Maurice Sendak’s Seven Little Monsters™Also Featured In Half-Hour Monday-Friday Series Premiering Monday, January 6, 2003

(NEW YORK, NY) With 40 years of unparalleled success in children’s literature, the author/illustrator team of Stan Berenstain and Jan Berenstain have mastered the art of reaching both kids and parents with important life-guiding messages about family values through The Berenstain Bears® book series. Now, together with their own children Leo and Michael as part of the team, the Berenstain family storytelling empire is taking their classic stories to PBS. The Berenstain Bears® animated series will premiere on PBS KIDS on Monday, January 6, 2003. (Check local listings.) Created from the timeless books that have delighted children throughout the world, each episode of the new weekday series follows the storyline of an original The Berenstain Bears book and is presented in 15-minute segments. Joining The Berenstain Bears to complete the half-hour are all-new 15-minute episodes of Maurice Sendak’s Seven Little Monsters TM.

The Berenstain Bears and Seven Little Monsters are produced by Nelvana Limited, one of the world’s most celebrated animation production studios. Based on their own experiences with life’s daily struggles, the Berenstains developed the adventures of their Bears into a family business, which boasts the biggest selling book series in the history of publishing. With the book based series coming to PBS KIDS this January, The Berenstain Bears are now poised to reach an even wider audience. Over the years, little has changed about the Berenstain Bears. Their universal experiences and every-day dilemmas persist in popularity, despite nearly half a century of technological advances and social change. The Berenstain Bears animated adventures will introduce children to a wide range of important social values and bring the acclaimed books’ love, warmth and kinship to life for children and families to enjoy five days a week.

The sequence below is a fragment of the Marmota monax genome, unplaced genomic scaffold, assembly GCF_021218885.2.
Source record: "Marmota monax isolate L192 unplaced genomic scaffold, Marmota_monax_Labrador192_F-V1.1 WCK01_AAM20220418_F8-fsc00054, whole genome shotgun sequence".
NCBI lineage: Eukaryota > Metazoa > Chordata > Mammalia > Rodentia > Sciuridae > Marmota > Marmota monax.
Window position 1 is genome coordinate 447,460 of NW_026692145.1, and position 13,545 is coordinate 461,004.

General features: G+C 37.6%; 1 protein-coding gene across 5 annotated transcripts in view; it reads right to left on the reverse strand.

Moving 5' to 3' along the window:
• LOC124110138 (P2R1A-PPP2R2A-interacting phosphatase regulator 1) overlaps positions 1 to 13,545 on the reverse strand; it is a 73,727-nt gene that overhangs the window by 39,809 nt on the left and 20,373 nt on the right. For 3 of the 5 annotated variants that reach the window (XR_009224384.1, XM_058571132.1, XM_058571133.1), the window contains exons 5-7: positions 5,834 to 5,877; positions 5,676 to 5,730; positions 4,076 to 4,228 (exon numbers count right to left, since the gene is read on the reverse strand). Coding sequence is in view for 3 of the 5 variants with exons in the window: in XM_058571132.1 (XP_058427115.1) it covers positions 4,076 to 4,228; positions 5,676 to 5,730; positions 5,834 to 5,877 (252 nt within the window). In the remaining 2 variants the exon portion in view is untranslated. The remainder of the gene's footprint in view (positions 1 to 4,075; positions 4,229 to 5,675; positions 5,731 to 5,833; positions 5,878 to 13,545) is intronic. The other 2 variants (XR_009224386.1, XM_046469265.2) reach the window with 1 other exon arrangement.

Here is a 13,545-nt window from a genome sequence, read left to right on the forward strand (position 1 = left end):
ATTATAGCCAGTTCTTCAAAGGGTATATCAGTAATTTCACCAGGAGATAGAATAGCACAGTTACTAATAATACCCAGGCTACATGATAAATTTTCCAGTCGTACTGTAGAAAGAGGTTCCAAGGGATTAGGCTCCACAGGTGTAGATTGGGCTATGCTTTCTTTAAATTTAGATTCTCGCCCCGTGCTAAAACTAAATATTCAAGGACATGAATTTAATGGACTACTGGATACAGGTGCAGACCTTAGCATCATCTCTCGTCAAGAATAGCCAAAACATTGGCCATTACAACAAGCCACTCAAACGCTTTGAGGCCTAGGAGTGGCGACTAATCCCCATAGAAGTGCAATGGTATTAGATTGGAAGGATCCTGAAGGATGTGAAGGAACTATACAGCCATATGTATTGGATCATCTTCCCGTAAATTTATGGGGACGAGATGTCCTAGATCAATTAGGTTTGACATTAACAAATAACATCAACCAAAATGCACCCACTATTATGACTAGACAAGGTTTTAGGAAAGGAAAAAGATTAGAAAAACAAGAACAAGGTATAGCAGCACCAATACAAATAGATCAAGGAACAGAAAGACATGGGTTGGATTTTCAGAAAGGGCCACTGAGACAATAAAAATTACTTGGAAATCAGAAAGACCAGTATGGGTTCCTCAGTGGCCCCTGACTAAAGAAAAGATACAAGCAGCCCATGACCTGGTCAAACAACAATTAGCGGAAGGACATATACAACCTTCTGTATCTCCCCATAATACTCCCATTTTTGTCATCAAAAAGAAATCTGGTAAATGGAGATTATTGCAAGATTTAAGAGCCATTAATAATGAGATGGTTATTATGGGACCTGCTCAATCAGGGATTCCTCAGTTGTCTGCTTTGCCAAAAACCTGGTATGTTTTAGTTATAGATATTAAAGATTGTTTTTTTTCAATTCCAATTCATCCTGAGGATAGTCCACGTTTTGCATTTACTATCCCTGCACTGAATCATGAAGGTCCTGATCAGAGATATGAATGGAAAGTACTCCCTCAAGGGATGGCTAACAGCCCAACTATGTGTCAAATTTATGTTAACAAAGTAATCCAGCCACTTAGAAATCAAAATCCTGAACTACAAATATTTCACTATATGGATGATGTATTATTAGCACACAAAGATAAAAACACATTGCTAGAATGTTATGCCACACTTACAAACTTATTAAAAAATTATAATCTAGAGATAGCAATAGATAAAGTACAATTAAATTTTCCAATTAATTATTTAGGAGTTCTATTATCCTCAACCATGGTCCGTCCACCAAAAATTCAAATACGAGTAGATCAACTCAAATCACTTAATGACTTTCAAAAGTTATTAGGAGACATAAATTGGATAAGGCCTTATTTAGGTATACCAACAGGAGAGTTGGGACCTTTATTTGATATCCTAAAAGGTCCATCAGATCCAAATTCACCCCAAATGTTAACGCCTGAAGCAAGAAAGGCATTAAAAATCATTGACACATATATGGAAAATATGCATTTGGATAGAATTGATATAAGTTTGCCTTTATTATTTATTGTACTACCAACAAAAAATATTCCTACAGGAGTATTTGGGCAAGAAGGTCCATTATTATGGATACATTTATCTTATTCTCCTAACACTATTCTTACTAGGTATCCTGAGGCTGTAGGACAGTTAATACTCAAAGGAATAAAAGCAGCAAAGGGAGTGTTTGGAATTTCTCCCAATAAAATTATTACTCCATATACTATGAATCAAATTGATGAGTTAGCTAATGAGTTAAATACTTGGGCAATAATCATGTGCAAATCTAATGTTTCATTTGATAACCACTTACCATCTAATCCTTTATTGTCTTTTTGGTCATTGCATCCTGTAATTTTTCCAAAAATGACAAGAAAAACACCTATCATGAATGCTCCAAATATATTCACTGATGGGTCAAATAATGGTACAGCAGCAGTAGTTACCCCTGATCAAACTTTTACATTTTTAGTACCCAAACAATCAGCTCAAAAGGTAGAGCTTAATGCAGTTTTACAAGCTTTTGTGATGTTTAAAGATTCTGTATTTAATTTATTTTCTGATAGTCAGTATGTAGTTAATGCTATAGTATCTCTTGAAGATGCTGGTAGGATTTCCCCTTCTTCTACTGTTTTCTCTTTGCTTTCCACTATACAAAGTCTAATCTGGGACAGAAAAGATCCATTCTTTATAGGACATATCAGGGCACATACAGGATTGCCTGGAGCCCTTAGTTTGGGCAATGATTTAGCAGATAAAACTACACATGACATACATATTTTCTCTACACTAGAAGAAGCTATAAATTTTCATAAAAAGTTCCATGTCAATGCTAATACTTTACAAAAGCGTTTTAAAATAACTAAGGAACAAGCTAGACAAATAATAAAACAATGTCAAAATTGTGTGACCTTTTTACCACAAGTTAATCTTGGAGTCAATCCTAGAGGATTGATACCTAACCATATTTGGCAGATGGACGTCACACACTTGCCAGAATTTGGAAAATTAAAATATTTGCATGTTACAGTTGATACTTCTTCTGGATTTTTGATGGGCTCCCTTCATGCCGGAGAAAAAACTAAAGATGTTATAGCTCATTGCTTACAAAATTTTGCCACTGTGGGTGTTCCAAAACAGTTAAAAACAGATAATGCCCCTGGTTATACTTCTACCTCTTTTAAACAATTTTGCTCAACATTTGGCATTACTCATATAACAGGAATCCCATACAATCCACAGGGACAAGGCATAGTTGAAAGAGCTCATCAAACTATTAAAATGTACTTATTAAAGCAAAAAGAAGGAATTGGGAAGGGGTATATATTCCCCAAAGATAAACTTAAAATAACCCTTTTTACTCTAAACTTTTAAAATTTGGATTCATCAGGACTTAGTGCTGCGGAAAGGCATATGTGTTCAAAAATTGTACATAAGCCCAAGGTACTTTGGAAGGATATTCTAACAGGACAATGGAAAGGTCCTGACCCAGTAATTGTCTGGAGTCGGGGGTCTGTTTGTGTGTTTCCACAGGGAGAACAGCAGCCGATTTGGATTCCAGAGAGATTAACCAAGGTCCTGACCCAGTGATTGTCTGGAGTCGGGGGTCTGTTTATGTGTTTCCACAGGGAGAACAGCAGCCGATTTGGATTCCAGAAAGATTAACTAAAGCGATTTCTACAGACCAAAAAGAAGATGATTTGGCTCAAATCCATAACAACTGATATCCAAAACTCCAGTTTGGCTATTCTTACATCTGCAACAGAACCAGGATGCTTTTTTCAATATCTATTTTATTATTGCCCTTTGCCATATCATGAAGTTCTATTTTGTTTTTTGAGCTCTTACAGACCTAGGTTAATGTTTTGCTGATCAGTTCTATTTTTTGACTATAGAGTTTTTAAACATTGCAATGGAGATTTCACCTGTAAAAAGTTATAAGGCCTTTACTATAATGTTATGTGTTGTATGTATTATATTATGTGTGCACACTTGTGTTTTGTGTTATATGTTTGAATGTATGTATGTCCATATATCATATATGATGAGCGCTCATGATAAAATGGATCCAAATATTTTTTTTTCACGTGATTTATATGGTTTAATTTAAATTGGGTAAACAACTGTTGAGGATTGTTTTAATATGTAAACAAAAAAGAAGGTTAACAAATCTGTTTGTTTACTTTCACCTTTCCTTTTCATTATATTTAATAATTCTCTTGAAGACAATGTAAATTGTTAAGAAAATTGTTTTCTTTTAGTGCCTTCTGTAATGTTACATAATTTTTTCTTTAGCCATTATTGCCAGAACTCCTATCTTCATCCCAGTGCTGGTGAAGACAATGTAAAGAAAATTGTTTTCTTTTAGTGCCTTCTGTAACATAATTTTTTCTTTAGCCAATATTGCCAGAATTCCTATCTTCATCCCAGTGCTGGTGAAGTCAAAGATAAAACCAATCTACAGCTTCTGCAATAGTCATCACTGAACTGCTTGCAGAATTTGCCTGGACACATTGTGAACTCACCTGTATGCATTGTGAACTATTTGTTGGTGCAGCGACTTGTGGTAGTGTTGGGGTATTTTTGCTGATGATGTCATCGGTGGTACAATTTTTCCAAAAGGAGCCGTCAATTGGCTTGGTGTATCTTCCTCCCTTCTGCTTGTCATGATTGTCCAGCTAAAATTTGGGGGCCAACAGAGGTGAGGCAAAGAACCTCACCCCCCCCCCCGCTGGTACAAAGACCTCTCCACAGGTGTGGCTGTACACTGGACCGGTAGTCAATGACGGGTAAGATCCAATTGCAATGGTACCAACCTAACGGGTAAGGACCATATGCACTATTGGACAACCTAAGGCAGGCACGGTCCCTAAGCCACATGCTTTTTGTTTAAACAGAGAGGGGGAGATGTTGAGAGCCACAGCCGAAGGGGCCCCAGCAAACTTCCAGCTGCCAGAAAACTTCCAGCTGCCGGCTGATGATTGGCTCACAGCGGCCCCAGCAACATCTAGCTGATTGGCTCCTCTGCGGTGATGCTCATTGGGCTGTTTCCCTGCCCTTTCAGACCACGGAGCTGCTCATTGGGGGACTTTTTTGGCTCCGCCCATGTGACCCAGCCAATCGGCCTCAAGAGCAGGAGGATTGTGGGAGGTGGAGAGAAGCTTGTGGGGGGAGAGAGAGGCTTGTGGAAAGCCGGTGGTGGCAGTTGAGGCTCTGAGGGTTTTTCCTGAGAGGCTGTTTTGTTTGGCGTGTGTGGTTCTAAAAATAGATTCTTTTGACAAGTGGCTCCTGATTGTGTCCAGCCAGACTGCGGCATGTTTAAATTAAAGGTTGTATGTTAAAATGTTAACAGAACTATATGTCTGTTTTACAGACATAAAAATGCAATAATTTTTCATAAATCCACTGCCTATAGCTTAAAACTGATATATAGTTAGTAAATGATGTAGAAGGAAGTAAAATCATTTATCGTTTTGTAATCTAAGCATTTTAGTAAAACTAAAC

“The Bears haven’t changed, and neither have their readers,” says Stan Berenstain. “Kids still tell fibs and mess up their rooms and throw tantrums in the supermarket. The Bears have the typical problems that every family experiences.”

Like the best-selling books, The Berenstain Bears PBS KIDS series is designed to reflect true family life joys, trials and tribulations. The series is a nostalgic look at simple country life that reinforces traditional values, a sense of community, and the universal circumstance of life: the family. The educational objective of the series is to teach children social and emotional competence by encouraging them to recognize how to make thoughtful, informed and responsible choices and decisions.

“In an uncertain world, values are what hold us together, particularly those we learn from the family, providing the building blocks for strong character in our children,” said John F. Wilson, senior vice president and co-chief program executive, PBS. “The Berenstain Bears is all about presenting family values. We’re delighted to be bringing Mama, Papa, Brother and Sister to PBS KIDS and are looking forward to being a part of the continuing Berenstain family legacy.”